By Scott Sterling
In most pedagogical models, the goal is to move the classroom from one that is teacher-centered to student-centered. The student-centered approach provides engagement in the learning process, a certain level of personalization, and a greater chance for mastery.
One way to generate that degree of a student-centered environment is by providing a range of experimental inquiry tasks.
In these tasks, through a general set of guiding questions, students become responsible for their own progression through a prediction of their choice. The prediction may not work, and that’s ok. That’s where the best learning occurs.
The role of the teacher in experimental inquiry tasks is to ask guiding and clarifying questions as well as provide resources to facilitate the students’ inquiries. Using the analogy of a ship at sea, the teacher is no longer the captain; they navigate and provide engineering.
Here’s a sample of guiding questions that teachers can use to move students along the inquiry process:
- What is my prediction?
- How will I test my prediction?
- What do I expect to see if my prediction is accurate?
- What actually happened?
- Did my prediction come true?
- How has my thinking changed about the situation?
This process may seem like the basis for a huge, project-based learning task, but it’s equally effective for tasks that may take a matter of minutes to complete. Here is a sampling of potential tasks for various subject areas.
In a unit on advertising, students can make predictions about how effective certain ads are and then confirm or disprove their predictions through surveys and other evidence-gathering strategies.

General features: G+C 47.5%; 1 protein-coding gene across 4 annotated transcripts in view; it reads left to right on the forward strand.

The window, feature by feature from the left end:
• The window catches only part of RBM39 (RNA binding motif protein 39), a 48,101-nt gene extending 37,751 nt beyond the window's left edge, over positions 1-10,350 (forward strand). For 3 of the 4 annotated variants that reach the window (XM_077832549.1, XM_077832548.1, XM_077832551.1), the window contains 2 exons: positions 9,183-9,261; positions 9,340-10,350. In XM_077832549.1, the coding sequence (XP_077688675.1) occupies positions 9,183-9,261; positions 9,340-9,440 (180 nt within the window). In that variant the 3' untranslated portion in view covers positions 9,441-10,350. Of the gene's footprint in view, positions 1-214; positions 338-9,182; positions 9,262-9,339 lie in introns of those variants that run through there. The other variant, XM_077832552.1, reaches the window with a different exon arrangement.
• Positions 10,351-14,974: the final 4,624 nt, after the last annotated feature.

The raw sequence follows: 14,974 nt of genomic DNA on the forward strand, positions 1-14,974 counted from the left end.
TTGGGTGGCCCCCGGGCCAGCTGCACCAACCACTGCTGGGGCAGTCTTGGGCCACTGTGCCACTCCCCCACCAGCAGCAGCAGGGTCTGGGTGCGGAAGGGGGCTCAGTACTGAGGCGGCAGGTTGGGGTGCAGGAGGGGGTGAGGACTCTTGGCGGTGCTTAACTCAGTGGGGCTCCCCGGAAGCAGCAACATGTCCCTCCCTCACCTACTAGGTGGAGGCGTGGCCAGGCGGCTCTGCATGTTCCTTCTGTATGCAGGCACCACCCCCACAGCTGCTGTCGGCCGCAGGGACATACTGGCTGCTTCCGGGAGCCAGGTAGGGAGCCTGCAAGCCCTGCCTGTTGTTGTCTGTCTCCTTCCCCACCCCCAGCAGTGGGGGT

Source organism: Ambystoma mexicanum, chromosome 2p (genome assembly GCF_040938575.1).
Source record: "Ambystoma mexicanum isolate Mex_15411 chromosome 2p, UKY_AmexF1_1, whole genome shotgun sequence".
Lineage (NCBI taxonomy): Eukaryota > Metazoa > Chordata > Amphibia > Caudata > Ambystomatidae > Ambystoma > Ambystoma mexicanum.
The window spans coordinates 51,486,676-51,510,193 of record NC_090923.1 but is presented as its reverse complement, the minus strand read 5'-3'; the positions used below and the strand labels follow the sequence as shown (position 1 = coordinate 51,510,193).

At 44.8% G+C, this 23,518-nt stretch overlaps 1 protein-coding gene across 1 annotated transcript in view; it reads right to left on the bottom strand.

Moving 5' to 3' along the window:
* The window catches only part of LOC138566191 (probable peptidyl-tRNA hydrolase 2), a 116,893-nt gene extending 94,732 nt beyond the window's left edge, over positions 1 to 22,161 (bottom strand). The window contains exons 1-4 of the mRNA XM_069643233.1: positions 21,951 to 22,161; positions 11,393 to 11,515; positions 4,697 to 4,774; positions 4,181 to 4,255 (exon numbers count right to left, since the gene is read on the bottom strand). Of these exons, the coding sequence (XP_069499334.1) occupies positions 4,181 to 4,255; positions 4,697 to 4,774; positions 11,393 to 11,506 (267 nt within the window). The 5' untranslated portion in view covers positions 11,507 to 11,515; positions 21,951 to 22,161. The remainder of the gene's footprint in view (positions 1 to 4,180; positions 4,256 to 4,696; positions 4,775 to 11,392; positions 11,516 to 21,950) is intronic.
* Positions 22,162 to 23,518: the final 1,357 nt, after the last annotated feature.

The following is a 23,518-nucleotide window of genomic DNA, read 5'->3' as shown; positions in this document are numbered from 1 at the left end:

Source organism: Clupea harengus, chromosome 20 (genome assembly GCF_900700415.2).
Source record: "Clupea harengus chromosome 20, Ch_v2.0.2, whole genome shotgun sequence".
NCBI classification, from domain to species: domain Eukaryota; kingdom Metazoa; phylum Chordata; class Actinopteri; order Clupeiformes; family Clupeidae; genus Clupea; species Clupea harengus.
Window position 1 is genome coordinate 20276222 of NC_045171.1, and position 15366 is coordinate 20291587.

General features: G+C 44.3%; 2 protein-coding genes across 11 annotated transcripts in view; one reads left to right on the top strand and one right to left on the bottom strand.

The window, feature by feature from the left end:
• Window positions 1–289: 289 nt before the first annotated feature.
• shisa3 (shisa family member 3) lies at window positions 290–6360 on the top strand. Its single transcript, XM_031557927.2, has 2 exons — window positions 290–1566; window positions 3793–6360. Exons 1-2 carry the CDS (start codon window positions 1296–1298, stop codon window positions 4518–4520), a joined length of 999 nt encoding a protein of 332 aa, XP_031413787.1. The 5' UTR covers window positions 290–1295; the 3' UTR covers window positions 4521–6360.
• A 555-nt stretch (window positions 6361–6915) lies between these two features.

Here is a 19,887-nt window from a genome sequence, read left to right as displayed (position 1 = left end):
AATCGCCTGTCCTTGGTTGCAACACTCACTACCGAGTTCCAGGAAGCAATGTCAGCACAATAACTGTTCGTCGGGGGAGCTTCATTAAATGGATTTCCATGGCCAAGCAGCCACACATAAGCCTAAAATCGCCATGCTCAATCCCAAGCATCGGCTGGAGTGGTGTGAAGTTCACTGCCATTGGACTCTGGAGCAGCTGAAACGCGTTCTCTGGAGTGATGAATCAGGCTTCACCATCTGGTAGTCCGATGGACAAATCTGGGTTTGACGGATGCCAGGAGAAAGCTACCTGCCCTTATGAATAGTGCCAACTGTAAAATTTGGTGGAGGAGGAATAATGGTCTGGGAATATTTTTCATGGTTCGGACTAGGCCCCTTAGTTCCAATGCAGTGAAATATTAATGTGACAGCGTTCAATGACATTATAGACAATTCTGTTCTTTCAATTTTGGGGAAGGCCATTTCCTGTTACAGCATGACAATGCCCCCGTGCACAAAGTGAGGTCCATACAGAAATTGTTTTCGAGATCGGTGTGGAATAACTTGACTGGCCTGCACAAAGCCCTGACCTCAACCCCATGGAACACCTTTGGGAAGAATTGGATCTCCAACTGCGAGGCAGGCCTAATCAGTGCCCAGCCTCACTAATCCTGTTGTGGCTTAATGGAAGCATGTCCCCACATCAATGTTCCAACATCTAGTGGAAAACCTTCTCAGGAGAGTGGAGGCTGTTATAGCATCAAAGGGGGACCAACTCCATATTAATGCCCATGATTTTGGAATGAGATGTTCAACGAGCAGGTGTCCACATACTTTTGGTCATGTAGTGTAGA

A math curriculum tends to be a progression of skills. When introducing the next phase of that progression, offer the opportunity for students to invent ways to accomplish the new task and investigate their hypotheses. For example, there are many ways to multiply two or three-digit numbers. Some are effective. Others are not. Let students come up with their own idea and then test for its effectiveness.
To confirm social studies predictions, surveys and interviews are the primary methods of information gathering. Students can predict anything from budgetary effects in economics to trying to hypothesize the future at the beginning of a history unit (“After World War I, Germany was severely punished. What do you think will happen with their frustration?”)
What happens if you rearrange this chord progression or scale? In what instances would that kind of result be needed?
Bill Gates once said he wasn’t afraid to hire lazy workers; they were the most likely to find the most efficient way to complete a task. In any computer science unit, ask students to come up with a better way to accomplish the same end result with their code. Testing for success should be easy.
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